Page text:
Locked in disagreement over the future of America’s natural resources, the House of Representatives rejected key parts of an Interior Department spending bill that has stymied Congress for months.
The 3-month-long Interior budget fight is a mirror of the political woes that have kept Congress from passing 10 of 13 federal spending bills.
As in other spending fights, congressional leaders have used the $12.1 billion Interior appropriation to make an array of changes in existing laws and policies. And as before, the sweep of the changes has sparked a rebellion by Republican moderates.
Focusing on sections that would increase logging in Alaska’s Tongass National Forest and allow mining companies to buy the mineral rights to federal lands at below-market prices, 49 Republicans joined House Democrats to reject the bill Wednesday.
By a 220-205 vote, the House sent the bill back to a House-Senate conference committee for a rewrite, insisting that its final version must include a tough moratorium on more sales of mineral rights, and must not increase logging in the Alaskan rain forest.
The Interior battle has been nasty and time-consuming, and it is probably moot. President Clinton has promised to veto the bill if it passes Congress in anything like its present form.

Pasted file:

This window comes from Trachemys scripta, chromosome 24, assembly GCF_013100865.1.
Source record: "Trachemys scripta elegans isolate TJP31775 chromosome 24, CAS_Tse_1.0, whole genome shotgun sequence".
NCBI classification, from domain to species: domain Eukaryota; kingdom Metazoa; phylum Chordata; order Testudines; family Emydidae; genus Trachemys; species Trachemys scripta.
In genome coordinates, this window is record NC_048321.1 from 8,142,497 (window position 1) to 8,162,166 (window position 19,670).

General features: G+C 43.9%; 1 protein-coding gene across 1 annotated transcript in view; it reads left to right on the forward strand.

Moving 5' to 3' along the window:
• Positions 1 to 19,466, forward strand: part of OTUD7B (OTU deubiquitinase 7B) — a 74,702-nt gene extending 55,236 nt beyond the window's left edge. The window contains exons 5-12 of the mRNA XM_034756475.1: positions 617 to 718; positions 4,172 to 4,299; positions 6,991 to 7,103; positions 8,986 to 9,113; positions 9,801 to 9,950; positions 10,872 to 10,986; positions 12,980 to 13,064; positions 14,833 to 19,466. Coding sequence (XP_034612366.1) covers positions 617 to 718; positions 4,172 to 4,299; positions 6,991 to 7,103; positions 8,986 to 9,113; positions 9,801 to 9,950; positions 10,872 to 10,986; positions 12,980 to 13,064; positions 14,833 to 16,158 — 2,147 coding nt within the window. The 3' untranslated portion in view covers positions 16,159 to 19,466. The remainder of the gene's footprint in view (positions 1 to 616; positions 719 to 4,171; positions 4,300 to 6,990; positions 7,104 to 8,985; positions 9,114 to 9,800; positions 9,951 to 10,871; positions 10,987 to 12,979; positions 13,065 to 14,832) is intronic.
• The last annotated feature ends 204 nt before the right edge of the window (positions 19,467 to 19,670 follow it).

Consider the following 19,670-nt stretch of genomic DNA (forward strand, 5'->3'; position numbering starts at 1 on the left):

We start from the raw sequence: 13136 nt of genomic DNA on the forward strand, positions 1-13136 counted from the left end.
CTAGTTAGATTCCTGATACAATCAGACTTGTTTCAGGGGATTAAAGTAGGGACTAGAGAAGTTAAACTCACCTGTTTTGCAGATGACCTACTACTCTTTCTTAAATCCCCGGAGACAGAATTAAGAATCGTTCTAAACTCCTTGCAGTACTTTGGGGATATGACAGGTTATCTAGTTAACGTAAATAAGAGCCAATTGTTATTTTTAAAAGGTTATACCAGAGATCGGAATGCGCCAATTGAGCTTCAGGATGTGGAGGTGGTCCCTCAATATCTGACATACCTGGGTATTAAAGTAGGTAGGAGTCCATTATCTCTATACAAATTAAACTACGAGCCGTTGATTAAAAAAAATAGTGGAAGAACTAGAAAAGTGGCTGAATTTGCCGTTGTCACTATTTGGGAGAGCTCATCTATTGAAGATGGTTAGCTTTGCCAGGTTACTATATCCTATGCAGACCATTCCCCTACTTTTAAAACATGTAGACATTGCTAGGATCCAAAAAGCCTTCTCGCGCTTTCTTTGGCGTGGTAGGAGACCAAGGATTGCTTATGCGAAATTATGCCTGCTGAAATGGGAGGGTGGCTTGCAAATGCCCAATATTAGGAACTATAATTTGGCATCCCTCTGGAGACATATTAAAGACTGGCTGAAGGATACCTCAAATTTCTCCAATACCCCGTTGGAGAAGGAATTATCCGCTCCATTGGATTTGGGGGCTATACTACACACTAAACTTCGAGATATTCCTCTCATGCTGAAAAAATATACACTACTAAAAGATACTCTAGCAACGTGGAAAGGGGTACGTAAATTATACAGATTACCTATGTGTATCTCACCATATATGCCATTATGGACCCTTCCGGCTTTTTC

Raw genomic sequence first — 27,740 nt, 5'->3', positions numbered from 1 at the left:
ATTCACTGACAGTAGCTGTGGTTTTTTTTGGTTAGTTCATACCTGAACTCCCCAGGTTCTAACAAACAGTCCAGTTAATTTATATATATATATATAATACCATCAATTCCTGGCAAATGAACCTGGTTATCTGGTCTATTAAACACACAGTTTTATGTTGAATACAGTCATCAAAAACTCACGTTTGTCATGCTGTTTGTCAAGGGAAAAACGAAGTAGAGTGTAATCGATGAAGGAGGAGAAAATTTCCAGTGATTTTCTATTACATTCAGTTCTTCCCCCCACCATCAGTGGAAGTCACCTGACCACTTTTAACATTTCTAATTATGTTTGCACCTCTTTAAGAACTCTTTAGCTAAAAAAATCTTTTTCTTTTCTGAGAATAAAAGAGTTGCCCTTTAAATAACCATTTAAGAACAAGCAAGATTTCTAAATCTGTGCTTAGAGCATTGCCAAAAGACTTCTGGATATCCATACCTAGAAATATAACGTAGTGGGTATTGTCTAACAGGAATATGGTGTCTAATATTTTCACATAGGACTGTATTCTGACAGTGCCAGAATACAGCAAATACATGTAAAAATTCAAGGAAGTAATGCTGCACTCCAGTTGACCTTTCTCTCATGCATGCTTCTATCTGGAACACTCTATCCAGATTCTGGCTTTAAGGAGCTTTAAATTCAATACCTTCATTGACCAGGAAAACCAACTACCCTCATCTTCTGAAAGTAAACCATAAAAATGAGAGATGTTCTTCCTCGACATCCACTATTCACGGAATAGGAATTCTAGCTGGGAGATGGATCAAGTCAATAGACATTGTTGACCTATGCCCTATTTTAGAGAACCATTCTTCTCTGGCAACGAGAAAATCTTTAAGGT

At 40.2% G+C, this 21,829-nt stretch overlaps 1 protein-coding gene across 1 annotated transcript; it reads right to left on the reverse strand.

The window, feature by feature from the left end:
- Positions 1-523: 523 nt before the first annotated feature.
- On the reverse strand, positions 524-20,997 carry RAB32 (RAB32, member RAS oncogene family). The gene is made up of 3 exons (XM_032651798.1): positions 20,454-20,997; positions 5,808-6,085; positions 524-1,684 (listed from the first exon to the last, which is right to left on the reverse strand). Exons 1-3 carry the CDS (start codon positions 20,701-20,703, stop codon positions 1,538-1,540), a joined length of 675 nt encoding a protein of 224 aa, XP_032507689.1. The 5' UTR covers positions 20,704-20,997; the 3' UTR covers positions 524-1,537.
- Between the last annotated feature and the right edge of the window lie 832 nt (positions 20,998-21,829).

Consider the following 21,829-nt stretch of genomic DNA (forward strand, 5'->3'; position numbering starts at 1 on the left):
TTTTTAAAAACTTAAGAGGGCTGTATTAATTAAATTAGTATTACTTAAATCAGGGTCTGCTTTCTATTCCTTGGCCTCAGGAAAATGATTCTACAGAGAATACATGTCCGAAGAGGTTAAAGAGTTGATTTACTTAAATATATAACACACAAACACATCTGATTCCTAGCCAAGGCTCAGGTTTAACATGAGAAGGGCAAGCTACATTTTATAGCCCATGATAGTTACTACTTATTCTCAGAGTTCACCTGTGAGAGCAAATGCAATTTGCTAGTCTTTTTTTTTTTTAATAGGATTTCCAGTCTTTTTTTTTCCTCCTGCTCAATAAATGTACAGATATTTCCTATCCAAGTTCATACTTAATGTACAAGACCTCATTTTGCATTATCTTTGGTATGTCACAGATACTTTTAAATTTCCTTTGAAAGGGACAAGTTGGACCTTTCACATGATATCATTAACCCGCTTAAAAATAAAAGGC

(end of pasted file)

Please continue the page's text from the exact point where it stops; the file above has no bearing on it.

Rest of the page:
Wednesday’s vote left untouched several provisions the administration opposes, including the cancellation of some wildlife-protection programs and cuts in federal funding for Indian tribes.
Backers of the bill say it would restore a sensible balance between wildlife protection and the rights of landowners, and bring much-needed income into the federal treasury.
Alaska Republican Don Young, chairman of the House Resources Committee, said the bill would create new jobs in logging and mining, and accused its opponents of “following the flag of those environmental groups that don’t want America working.”
But opponents in both parties labeled the latest version “a sham” that would sell or give away too many valuable public resources.
“It’s a continuing giveaway of our natural resources,” said New Yorker Sherwood Boehlert, leader of the pro-environment Republicans.
Lesser controversies boiled around the sections that would sharply cut spending on social programs for Native American tribes, and others that would ban taxpayer support for art works that are “patently offensive” or “denigrate religious objects or religious beliefs.”
sponsored Jargon is confusing, by definition. And the financial world has its own set of cryptic words.